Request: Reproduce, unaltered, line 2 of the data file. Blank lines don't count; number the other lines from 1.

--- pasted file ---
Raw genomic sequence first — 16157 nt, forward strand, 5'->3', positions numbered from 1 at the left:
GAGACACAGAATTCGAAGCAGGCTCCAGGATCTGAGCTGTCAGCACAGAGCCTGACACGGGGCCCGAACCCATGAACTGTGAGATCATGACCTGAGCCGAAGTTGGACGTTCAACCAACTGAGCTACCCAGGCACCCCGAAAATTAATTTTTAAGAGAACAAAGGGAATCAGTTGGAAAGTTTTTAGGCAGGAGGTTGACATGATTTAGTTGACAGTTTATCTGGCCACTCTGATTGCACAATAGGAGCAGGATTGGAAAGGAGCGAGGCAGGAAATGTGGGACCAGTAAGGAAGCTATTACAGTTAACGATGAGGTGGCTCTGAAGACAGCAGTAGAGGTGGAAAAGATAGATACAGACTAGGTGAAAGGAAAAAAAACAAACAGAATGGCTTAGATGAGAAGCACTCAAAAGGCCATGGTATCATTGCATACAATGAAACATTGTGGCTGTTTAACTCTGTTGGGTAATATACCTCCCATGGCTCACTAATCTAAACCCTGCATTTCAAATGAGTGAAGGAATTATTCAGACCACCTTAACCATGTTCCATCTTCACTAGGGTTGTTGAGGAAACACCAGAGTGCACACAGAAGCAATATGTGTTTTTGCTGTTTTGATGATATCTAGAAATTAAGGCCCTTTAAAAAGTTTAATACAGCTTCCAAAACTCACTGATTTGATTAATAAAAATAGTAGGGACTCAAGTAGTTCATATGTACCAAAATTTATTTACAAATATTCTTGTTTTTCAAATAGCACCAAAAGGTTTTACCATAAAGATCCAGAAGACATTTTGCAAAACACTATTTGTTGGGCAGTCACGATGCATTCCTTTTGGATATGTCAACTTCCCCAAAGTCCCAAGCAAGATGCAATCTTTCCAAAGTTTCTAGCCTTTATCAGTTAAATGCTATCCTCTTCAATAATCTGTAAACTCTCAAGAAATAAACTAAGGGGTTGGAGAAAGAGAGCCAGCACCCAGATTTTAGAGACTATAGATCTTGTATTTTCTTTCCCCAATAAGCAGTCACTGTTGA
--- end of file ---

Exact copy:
GAGACACAGAATTCGAAGCAGGCTCCAGGATCTGAGCTGTCAGCACAGAGCCTGACACGGGGCCCGAACCCATGAACTGTGAGATCATGACCTGAGCCGAAGTTGGACGTTCAACCAACTGAGCTACCCAGGCACCCCGAAAATTAATTTTTAAGAGAACAAAGGGAATCAGTTGGAAAGTTTTTAGGCAGGAGGTTGACATGATTTAGTTGACAGTTTATCTGGCCACTCTGATTGCACAATAGGAGCAGGATTGGAAAGGAGCGAGGCAGGAAATGTGGGACCAGTAAGGAAGCTATTACAGTTAACGATGAGGTGGCTCTGAAGACAGCAGTAGAGGTGGAAAAGATAGATACAGACTAGGTGAAAGGAAAAAAAACAAACAGAATGGCTTAGATGAGAAGCACTCAAAAGGCCATGGTATCATTGCATACAATGAAACATTGTGGCTGTTTAACTCTGTTGGGTAATATACCTCCCATGGCTCACTAATCTAAACCCTGCATTTCAAATGAGTGAAGGAATTATTCAGACCACCTTAACCATGTTCCATCTTCACTAGGGTTGTTGAGGAAACACCAGAGTGCACACAGAAGCAATATGTGTTTTTGCTGTTTTGATGATATCTAGAAATTAAGGCCCTTTAAAAAGTTTAATACAGCTTCCAAAACTCACTGATTTGATTAATAAAAATAGTAGGGACTCAAGTAGTTCATATGTACCAAAATTTATTTACAAATATTCTTGTTTTTCAAATAGCACCAAAAGGTTTTACCATAAAGATCCAGAAGACATTTTGCAAAACACTATTTGTTGGGCAGTCACGATGCATTCCTTTTGGATATGTCAACTTCCCCAAAGTCCCAAGCAAGATGCAATCTTTCCAAAGTTTCTAGCCTTTATCAGTTAAATGCTATCCTCTTCAATAATCTGTAAACTCTCAAGAAATAAACTAAGGGGTTGGAGAAAGAGAGCCAGCACCCAGATTTTAGAGACTATAGATCTTGTATTTTCTTTCCCCAATAAGCAGTCACTGTTGA